Brain Age 2 is the sequel to the bestselling Brain Age. Developed and published by Nintendo for the DS, it is a highly addicting grouping of mini-games and sudoku puzzles. The game encourages you to play a little bit every day in order to improve your "brain age". The best score you can get for your brain test is 20, which is supposed to signify that you are as quick-thinking as a twenty-year-old.

Well, I can think of some, in fact, many twenty-year-olds who aren't quite as bright as the Floating Head in the game says they should be. Probably because they're out drinking and thinking about other things than how fast they can solve a sudoku problem. But I digress…

The game takes advantage of the DS layout with the stylus and touch screen, and works well for both right- and left-handed players. Once you start, you find your brain age and then take three tests daily to improve your brain's performance. After each short test, the Floating Head (modeled after Dr. Ryuta Kawashima, the game's creator) gives you a tidbit of information about the brain, and some activities you can do to help keep your brain sharp.

There are several game-tests to play, which range from addition problems to word problems to playing a song on the piano. The games are really geared towards math problems, so if you're more of a right-brain than a left-brain person, then you might be left feeling frustrated without an outlet to showcase your impressive spelling and language skills.

Luckily, you can practice the games as much as you want, after your daily test is done. The game unlocks more tests and features as you progress, and eventually you'll have more choices and higher difficulty levels to play with.

The game's background music is pleasant at first, but, like with most games, grows tiring and annoying rather quickly. Turning the volume down is always an option - but don't forget to turn it back up for games like Piano Player! The visuals and layout are fairly straightforward; pretty much what you'd expect and nothing special. They serve their purpose, but don't go above or beyond.

During the course of your daily brain-training exercises, you'll encounter many different mini-games. Most of them are math games, like Change Maker, where you are given money and told to make change. So, if you're given a ten dollar bill, you'll see a total of $7.32 on the cash register. It's up to you to figure out what the correct change is ($2.68), and give it to your customer using pennies, dimes, nickels, quarters, and one-dollar bills.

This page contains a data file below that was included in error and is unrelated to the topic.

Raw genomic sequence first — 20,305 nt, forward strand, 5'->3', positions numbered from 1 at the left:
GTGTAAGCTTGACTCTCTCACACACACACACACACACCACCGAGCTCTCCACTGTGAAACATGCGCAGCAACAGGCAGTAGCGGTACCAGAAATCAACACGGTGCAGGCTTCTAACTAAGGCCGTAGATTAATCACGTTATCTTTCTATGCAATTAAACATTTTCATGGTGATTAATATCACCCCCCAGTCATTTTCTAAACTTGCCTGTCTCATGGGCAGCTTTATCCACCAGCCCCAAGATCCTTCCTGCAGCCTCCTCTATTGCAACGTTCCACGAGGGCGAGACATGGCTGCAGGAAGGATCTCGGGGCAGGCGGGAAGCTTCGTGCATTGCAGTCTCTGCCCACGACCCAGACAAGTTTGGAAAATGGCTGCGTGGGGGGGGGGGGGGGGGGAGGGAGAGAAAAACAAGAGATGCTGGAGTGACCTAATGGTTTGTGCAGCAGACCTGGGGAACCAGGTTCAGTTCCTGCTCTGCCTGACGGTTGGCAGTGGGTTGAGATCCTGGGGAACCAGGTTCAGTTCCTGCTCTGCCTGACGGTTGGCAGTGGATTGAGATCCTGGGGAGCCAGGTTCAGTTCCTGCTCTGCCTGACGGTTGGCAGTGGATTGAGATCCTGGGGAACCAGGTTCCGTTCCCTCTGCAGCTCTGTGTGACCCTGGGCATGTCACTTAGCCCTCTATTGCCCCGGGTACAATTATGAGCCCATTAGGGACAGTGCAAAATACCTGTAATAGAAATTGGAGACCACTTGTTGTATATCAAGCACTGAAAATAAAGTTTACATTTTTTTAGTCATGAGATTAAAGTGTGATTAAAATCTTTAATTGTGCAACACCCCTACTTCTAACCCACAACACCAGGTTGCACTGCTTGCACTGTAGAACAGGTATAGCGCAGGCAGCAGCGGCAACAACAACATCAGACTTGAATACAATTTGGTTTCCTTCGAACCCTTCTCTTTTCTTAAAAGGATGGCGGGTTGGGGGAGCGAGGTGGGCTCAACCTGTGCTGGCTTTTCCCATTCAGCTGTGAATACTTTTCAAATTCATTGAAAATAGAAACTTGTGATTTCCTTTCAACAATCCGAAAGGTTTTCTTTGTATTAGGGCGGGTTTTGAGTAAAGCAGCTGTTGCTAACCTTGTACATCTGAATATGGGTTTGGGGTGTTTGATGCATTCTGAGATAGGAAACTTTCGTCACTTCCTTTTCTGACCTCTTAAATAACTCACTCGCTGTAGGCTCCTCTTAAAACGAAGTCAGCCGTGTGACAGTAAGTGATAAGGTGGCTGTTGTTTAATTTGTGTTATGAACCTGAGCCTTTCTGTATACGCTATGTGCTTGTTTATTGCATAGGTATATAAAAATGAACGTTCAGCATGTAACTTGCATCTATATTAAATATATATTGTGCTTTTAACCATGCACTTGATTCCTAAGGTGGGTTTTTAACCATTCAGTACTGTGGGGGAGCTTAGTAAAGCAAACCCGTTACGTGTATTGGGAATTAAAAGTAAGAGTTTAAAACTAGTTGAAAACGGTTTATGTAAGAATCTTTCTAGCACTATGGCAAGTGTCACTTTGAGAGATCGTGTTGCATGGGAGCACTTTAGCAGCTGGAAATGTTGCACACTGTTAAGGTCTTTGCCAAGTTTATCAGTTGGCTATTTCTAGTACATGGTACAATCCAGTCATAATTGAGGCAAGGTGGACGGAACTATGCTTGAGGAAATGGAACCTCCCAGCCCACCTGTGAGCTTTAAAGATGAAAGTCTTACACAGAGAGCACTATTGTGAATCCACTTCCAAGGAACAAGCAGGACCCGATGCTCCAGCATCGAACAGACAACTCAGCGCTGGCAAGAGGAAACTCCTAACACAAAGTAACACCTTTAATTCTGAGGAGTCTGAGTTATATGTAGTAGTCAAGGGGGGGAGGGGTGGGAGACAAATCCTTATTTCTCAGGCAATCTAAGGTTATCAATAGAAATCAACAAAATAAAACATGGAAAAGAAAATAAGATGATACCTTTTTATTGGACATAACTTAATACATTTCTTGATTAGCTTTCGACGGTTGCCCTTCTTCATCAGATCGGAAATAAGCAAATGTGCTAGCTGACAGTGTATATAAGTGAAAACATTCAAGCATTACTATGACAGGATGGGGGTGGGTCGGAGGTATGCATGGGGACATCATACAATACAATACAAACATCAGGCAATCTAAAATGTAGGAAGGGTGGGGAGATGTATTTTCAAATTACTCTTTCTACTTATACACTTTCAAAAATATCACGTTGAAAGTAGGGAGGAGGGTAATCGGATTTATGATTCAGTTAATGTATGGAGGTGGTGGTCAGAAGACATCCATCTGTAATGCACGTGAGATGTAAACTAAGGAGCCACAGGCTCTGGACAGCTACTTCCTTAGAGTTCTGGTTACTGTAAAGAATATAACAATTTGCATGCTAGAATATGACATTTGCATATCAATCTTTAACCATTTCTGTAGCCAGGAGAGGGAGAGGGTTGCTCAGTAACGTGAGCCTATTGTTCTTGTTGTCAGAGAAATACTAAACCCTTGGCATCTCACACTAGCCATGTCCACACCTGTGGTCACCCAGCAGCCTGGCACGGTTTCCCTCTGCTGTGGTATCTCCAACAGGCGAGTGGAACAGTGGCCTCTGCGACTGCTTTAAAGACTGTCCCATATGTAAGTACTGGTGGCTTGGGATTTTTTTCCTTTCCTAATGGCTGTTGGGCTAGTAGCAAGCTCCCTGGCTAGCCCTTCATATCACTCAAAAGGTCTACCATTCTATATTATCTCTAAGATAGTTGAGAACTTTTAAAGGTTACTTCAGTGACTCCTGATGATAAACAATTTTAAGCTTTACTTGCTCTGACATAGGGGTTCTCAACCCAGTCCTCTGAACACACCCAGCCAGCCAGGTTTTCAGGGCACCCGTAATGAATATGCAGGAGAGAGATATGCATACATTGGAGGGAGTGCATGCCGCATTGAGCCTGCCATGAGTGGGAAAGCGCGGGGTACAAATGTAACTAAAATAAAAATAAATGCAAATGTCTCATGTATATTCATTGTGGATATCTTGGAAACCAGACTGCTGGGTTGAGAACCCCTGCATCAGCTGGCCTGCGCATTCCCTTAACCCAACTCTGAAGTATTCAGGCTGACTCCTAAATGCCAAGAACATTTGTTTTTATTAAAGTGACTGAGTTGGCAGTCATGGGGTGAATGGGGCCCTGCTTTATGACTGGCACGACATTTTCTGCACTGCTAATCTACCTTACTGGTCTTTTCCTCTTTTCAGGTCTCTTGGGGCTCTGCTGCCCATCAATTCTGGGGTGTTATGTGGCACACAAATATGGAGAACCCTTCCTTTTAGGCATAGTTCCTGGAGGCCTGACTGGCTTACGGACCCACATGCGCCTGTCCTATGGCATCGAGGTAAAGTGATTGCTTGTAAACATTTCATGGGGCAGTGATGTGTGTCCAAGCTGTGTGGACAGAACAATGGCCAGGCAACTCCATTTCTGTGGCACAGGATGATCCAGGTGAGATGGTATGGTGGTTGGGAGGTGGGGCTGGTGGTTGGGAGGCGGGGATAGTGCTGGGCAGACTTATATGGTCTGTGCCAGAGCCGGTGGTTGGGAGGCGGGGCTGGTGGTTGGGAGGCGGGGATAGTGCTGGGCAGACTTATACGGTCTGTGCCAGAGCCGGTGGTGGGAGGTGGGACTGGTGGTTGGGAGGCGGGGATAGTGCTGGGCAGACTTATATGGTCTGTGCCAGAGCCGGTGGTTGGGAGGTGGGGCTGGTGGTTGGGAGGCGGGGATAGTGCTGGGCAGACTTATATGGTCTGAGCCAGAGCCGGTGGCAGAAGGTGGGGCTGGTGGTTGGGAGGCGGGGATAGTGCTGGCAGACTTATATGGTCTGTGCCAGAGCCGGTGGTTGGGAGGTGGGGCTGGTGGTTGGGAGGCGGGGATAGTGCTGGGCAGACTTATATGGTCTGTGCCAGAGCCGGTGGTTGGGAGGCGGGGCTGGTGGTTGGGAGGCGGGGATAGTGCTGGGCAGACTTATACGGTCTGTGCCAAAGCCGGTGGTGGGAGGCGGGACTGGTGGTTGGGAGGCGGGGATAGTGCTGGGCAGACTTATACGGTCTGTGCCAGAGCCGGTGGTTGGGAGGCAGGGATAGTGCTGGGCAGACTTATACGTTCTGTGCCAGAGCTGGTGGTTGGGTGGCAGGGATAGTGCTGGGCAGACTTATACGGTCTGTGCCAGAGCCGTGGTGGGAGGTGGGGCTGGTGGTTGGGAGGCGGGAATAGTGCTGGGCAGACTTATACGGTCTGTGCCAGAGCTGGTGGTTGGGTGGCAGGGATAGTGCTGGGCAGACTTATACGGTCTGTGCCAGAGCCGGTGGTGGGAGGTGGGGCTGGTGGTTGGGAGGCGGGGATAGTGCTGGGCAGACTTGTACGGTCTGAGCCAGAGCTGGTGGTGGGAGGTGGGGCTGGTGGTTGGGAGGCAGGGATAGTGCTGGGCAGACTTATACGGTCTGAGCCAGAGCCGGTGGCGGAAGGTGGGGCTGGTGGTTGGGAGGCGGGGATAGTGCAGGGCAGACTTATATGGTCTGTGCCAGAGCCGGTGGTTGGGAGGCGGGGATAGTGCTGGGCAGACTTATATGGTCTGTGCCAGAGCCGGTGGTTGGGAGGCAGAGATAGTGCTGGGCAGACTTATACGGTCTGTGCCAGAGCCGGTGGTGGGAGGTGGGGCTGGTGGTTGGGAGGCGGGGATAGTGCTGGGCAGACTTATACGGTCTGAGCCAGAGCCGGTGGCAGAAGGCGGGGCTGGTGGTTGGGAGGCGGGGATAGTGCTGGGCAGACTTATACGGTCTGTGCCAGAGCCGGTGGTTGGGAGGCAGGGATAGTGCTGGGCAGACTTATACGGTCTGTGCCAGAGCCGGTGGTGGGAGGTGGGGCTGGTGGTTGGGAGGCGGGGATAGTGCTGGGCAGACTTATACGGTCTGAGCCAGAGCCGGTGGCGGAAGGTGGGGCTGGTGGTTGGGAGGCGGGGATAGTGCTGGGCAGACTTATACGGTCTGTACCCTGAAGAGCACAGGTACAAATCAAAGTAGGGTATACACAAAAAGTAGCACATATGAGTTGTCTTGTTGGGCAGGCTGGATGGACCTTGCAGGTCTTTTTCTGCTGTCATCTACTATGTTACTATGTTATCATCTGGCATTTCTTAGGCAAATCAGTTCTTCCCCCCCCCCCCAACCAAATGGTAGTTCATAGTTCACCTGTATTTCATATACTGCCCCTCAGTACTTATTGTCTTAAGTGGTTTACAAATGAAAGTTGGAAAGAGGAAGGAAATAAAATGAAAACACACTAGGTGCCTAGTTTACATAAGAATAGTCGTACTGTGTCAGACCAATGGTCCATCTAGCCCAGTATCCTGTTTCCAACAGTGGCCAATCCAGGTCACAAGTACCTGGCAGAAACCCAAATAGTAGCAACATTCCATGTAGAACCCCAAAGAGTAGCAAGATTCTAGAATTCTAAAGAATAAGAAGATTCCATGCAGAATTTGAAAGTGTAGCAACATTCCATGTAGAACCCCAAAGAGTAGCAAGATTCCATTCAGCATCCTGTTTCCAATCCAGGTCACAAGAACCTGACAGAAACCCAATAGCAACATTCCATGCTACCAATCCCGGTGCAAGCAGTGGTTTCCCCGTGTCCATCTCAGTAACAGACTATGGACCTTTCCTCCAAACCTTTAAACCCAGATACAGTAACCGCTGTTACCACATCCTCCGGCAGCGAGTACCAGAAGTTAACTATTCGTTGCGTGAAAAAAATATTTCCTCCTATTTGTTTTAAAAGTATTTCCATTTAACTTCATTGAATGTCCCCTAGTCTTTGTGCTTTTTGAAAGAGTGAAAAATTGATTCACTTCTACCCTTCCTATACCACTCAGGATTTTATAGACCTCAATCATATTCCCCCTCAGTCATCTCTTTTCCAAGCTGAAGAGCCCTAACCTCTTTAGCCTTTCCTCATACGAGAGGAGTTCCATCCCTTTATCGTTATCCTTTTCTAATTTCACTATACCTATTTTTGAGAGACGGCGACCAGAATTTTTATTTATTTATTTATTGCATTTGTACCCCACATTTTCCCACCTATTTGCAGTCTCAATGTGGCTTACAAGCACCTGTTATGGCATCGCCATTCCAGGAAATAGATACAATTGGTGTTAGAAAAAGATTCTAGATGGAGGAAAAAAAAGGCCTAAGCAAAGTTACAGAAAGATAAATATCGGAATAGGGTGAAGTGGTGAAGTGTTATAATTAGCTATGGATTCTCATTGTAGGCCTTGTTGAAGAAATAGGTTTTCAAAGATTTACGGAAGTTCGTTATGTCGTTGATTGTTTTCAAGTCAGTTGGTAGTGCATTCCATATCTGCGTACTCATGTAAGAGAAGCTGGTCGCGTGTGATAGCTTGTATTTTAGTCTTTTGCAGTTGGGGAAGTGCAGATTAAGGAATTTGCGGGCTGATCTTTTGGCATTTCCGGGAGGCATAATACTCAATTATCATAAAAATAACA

There are also creative games like Piano Player, which will come easier if you can read music or have ever played piano before. This mini-game gives you a song to play, and you get points for your notational accuracy. The highest score you can get with all correct notes in 95 points; to get a higher score you need rhythm. Other games include Word Blend, where you have to unscramble the letters to make a word; Serial Subtraction, where you keep subtracting the same number again and again from the hidden sum; and Calendar Count, where you have to answer questions such as "What day was it two days after three days before yesterday?"

The games range in level of difficulty - it depends on each individual. If, like me, you can't count to ten without using your fingers, you will have some troubles getting good scores on the math problems. But you'll probably whiz games like Word Blend, and vice-versa. There needs to be a more proportional amount of language puzzles to math puzzles.

Brain Age 2 has a separate section where you can play Sudoku games without really being tested. You can change the settings and compete against yourself, or others, with the timed mode, or just enjoy it without the competition. The sudoku games should be matched with a wordsearch puzzle of some kind, so that us non-mathies have more to do. It's too bad that I'm not particularly good at Sudoku.

Overall, the game is a pretty good buy. You'll eventually get addicted to the puzzles, and you'll probably enjoy the mini-games before the game, like the Connect the Dots puzzles. Also, there's enough unlockable content to keep you playing for weeks. I'm looking forward to playing Brain Age 3 - hopefully my math skills will have improved by then.